Board Notes 12/1/09

Sturm und Drang as our little community seeks peace with itself, and the 21st Century



The Sierra County Board of Supervisors met in regular session Tuesday, 1 December, 2009. Supervisors Whitley, Adams, Goicoechea, Huebner, and Chair Nunes were present. Chairperson Nunes dropped the gavel at 9:00.

Many of the seats in the gallery were occupied; unusual particularly for a gavel drop in Downieville.

The meeting began with the mundane business of approving agendas, minutes, and changes.

At this point, Robert Eschleman presented Chair Nunes a three-minute hourglass.

Supervisor Goicoechea made a report to the board on the progress of an attempt by a multi-agency consortium to cause the California Public Utilities District to provide a new hearing on a move by NV Energy’s California service provider to sell 46,000 California units to a Canadian based power corporation. See stories too numerous to mention on our SITEMAP. The sale directly effects our community’s electrical power, particularly Loyalton, and indirectly effects the fate of the SPI cogen plant (though nobody knows just how). It is opposed by local counties, cities, public utility districts and cooperative electrical providers. There is an increased likelihood of a hearing if citizens such as yourself contact the CPUC HERE. Goicoechea noted that in the words of a power transmission expert, Loyalton’s electrical service is "at best precarious."

Director of Planning and Building Tim Beals reported that the County is taking part in regional water meetings; Andrew Winberry will be attending. He also remarked that it is "amazing" how inter-related groups are working on biomass and supporting the local cogen plant. He thanked the Board, particularly Supervisors Huebner and Goicoechea for their hard work. The Prospect reporter noticed that one of those working the hardest was left out, specifically Tim Beals, Director of Planning.

The Board heard for the last time from North Yuba District Ranger Jean Masquelier.

Supervisor Adams presented D.R. Masquelier with a resolution of appreciation. She goes to Washington D.C.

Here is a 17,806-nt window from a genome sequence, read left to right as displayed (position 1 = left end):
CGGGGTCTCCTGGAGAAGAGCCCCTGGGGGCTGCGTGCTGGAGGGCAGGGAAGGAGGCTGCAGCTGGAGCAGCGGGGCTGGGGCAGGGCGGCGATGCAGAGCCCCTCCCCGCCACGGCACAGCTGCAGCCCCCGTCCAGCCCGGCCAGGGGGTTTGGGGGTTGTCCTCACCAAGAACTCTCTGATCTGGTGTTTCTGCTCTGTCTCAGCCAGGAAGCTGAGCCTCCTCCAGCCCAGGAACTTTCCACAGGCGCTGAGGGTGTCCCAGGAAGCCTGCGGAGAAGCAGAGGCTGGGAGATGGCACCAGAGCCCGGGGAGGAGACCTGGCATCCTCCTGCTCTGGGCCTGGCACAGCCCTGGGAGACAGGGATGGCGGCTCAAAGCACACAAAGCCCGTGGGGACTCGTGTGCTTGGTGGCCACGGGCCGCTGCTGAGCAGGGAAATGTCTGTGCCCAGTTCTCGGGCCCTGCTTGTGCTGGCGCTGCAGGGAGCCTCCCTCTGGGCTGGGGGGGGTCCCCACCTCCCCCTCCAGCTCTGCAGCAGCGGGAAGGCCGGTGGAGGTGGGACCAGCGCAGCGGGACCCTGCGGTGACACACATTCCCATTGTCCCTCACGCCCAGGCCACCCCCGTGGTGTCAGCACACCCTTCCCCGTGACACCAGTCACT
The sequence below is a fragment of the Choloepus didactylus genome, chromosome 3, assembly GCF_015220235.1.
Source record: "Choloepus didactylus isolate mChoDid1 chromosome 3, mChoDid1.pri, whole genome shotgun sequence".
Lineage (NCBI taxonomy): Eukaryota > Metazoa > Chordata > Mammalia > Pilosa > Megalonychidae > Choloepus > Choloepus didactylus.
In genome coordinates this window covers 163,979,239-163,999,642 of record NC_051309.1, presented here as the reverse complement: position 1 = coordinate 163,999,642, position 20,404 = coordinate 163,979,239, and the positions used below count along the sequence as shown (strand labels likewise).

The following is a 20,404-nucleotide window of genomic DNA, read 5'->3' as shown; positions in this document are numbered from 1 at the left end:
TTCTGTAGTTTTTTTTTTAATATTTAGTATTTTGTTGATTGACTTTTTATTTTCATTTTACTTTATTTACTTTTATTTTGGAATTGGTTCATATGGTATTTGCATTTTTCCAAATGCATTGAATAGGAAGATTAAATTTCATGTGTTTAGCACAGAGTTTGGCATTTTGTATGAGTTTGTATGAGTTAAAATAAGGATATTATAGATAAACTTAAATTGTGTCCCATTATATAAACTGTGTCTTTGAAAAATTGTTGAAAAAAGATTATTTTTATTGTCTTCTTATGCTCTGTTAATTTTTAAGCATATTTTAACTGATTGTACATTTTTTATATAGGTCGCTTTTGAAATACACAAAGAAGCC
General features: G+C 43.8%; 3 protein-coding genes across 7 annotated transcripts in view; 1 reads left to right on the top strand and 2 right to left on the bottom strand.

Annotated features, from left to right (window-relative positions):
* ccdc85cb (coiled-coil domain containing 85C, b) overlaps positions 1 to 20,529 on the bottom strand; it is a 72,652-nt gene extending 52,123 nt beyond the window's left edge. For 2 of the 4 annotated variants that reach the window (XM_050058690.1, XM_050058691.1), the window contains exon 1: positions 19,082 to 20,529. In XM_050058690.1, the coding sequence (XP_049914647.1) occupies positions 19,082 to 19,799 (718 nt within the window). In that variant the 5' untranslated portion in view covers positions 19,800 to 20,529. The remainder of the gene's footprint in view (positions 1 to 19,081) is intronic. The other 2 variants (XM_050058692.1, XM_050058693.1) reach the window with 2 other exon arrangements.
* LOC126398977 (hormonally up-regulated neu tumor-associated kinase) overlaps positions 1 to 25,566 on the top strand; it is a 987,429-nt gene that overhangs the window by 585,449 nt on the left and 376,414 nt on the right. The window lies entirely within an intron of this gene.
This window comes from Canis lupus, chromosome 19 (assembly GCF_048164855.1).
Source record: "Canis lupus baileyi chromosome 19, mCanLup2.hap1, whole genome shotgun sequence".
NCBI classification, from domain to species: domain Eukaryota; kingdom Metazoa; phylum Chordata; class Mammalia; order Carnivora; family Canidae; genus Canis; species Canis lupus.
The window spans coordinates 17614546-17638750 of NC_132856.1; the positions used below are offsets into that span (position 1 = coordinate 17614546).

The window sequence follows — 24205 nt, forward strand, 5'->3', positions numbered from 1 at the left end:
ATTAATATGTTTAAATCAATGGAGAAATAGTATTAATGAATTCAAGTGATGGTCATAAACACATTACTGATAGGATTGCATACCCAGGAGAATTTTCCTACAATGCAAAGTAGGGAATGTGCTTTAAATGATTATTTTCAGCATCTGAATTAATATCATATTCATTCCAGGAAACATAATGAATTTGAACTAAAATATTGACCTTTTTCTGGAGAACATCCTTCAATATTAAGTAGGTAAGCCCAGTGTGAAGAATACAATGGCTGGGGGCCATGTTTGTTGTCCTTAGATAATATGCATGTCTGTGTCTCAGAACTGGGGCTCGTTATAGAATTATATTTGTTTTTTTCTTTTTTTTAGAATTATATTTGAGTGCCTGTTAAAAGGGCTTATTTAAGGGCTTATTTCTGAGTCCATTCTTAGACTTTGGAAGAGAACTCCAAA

Van Maddox, County Auditor, spoke dispassionately about the dire state the county is situated in, known as "California." The County spending is, he said, "on track". However, not surprisingly, there are several sources of revenue that are down. Local sales tax is down $40,000. The County’s share of the state sales tax is also down. The State is "shifting" funds away from the counties; Maddox gave the opinion that the only way for the state to make up the shortfall is to take the money from the counties.

The budget had $300,000 "contingency" but Maddox reminded the Board, these were not dollars in the bank. They were dollars which they squeezed out of what they’d hoped would be the budget for 2009-2010. With this recent news $213,000 of those imaginary dollars are replaced with real shortfall. He reported the County is doing better than "a number of (Central) Valley counties."

Brandon Pangman, the "duly elected mouth" of the West side employees stated that though they suffer only a 5% cut through furlough, compared to 14% for State employees, they are no longer in favor of it.

Paul Guffin, county employee, sent a letter to the board which Lee Adams read. It was lengthy and poetic and contained appropriate quotes from works of literature. The long and short was that, no, not all the employees were unhappy with the furlough. Some understood you have to be selfless in the face of adversity for the benefit of the whole community.